France, Great Britain, Italy and Spain were the first countries to be overwhelmed.
2. Hunting the anointers
It was in Spain that the fearsome virus took the name by which it would go down in history.
While the king, the prime minister and almost all members of the government were infected along with a growing number of citizens, the country’s newspapers, uncensored because Spain was neutral in the conflict, began to describe the spread of the disease.
As Laura Spinney explains, the Iberian media ignored the fact that “in the belligerent countries news about influenza was censored so as not to demoralize the population” (in Germany, for example, doctors were obliged to call it
“pseudo-influence” to minimize it).
The news was also picked up by the press in the other countries affected, which began to call the deadly Spanish flu disease, as if it were a health problem confined to Spain.
Not only that: in an attempt to explain what seemed impossible to understand, many sought a scapegoat: in Brazil the epidemic was called “German”, in Senegal it was called “Brazilian flu”, in Denmark it was called “southern flu”.
Only later, when it was understood that the problem was global, was finally adopted the name given to it by the countries that had won the conflict, that is, “Spanish”.
3. Spread everywhere
While the newspapers competed to call the enemy peoples: anointed,
the lethal flu was marching fast.
“*Albert Martin Gitchell
Birth 17 Feb 1890 Chicago, Cook County, Illinois, USA
Death 17 Mar 1968 (aged 78) USA
Burial State Veterans Home Cemetery Hot Springs, Fall River County, South Dakota, USA
Memorial ID 21935798 – View Source“
If, in the spring of 1918, three-quarters of the French troops and half of the English troops were infected, it only took a few weeks for the Spaniard to make her tragic entry into Germany, where she decimated 900,000 men in a very short time.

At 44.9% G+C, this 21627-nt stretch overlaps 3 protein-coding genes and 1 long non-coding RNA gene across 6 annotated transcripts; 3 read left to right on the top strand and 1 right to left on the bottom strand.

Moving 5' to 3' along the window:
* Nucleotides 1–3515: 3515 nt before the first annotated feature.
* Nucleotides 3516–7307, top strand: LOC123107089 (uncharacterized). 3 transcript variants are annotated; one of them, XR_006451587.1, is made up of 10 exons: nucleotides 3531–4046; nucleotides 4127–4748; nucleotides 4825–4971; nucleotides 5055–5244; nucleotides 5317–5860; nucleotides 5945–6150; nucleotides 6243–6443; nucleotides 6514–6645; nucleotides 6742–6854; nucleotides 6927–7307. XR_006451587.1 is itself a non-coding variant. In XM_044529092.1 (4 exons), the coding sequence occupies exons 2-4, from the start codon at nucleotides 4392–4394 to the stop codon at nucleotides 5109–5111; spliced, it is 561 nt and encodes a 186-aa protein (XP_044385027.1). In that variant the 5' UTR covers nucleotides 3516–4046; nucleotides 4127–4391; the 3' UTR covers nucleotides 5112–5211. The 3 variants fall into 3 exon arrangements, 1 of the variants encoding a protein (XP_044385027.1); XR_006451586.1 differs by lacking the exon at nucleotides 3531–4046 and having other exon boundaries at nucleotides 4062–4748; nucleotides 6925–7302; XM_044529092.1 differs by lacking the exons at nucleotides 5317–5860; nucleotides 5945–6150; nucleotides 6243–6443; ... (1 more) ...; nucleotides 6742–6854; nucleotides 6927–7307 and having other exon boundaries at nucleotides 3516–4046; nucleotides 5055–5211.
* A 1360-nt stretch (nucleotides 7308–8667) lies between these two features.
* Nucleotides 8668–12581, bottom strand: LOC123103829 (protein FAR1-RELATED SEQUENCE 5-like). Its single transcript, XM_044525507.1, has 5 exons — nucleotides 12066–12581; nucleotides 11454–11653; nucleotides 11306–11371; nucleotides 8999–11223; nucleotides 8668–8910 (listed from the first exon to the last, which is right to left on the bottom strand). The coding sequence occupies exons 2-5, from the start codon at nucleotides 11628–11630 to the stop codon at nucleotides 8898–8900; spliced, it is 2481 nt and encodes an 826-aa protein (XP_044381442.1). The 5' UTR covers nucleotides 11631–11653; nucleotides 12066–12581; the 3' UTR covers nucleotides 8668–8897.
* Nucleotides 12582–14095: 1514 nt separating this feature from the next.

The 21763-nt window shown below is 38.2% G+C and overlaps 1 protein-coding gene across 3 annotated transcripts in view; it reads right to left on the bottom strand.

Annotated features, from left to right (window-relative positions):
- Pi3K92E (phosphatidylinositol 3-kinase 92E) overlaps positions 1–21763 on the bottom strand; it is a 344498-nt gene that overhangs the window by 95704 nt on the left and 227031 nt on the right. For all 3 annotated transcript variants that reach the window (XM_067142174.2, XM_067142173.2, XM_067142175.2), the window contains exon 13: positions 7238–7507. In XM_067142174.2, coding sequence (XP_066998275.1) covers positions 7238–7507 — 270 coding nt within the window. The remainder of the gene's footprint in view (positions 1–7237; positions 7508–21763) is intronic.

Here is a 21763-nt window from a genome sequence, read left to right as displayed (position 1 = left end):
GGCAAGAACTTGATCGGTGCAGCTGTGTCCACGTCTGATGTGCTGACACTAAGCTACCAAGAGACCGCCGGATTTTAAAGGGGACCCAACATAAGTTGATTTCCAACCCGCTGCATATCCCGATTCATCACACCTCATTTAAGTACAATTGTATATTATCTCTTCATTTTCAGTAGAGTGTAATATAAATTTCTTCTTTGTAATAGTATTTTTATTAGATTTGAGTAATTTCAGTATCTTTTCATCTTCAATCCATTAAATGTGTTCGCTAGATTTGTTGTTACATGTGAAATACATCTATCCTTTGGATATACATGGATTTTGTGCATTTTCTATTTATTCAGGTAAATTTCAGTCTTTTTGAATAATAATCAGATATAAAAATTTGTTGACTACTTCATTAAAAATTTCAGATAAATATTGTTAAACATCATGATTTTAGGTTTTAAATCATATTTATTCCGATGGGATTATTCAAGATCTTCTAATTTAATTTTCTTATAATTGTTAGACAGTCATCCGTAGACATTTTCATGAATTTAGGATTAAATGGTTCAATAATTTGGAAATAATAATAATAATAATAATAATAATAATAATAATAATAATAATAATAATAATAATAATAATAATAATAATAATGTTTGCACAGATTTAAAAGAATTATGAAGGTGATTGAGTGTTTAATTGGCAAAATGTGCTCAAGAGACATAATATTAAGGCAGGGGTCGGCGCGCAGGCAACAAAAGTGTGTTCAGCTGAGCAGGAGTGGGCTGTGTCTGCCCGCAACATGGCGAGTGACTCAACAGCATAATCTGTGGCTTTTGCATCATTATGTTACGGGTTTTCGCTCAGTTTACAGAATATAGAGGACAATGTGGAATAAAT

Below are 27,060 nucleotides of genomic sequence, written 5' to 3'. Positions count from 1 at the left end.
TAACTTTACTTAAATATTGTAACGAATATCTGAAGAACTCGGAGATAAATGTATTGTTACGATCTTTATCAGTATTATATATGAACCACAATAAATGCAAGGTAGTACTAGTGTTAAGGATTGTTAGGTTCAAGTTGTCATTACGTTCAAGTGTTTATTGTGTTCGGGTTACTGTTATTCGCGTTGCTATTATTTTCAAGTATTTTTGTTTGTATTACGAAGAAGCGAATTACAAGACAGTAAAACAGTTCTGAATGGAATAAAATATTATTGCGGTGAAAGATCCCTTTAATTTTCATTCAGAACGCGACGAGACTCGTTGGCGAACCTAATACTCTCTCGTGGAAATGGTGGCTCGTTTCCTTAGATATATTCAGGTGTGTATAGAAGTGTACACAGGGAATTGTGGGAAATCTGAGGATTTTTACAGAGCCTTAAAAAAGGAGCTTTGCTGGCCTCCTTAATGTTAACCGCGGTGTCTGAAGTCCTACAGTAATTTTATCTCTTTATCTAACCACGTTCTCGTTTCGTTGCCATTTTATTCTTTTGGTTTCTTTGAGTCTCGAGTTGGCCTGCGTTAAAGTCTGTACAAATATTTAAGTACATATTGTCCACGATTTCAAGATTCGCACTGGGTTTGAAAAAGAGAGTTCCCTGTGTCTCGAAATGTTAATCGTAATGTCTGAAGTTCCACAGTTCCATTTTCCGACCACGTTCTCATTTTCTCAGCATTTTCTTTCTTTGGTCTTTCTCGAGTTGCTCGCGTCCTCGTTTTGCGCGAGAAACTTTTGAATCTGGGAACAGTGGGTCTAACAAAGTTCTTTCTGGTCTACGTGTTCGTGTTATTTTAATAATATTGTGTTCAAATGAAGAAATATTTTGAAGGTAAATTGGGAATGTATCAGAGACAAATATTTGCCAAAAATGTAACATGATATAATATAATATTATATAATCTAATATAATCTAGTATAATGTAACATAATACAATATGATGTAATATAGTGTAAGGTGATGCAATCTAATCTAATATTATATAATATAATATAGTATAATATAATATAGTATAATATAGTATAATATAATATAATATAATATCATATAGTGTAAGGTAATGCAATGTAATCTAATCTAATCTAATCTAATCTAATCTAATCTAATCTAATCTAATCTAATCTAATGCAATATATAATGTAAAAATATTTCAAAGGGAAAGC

Then she arrived in Russia, where she killed, among many others, Jakov Sverdlov, leader of the Bolshevik party, a close collaborator of Lenin’s, and crossed the borders of Asia, first scourging China and India (about 18 million dead) and then spreading to Japan, where the first cases were recorded in mid-June.
It was followed by Australia and, before the end of the year, South America and Africa, which recorded the highest number of deaths in Kenya and South Africa. Not even the most remote corners of the planet were spared: in Bristol Bay, Alaska, 40% of the population perished in a very short time.
After the annus horribilis 1918, the virulence of the Spanish woman slowly began to decline: the number of new infections and deaths progressively decreased until the last death, in March 1920.
There are two main theories that explain the reasons for this slow disappearance: according to the first, the virus would have undergone a mutation reducing its aggressiveness; according to the other hypothesis, instead, both the prevention and the treatment of complications, actual causes of death, would have been improved.
Over the years, science has tried to understand the origin of the Spanish virus.
The symptoms were those of a normal flu – cough, lumbar pains, fever – followed however by very serious lung complications that inevitably led the sick to death within a few days.
4. In Italy more than 4 million sick people and why the “Spanish” was more lethal than many other influences?
In Italy more than 4 million patients
In Italy: more than 4 million sick people
In Italy the Spanish woman infected about 4.5 million people, or 12% of the population, with one of the highest mortality rates ever, second only to the Russian one.
It hit hard especially in the southern regions, where almost 70% of those infected did not survive.
At a certain point, the government, worried that the difficult situation would undermine the already low morale of the nation, forbade the tolling of bells, as well as death announcements, parades and funerals.
In the meantime, at the front and in the Italian trenches, the virus was claiming more and more victims undisturbed, with 3,000 new cases a day.
In the 1st Army, in the last quarter of 1918, there were 32,482 cases of contagion with 2,703 deaths.
To those of the soldiers were added the many deaths recorded among the health personnel and transport workers, who came into contact with the sick.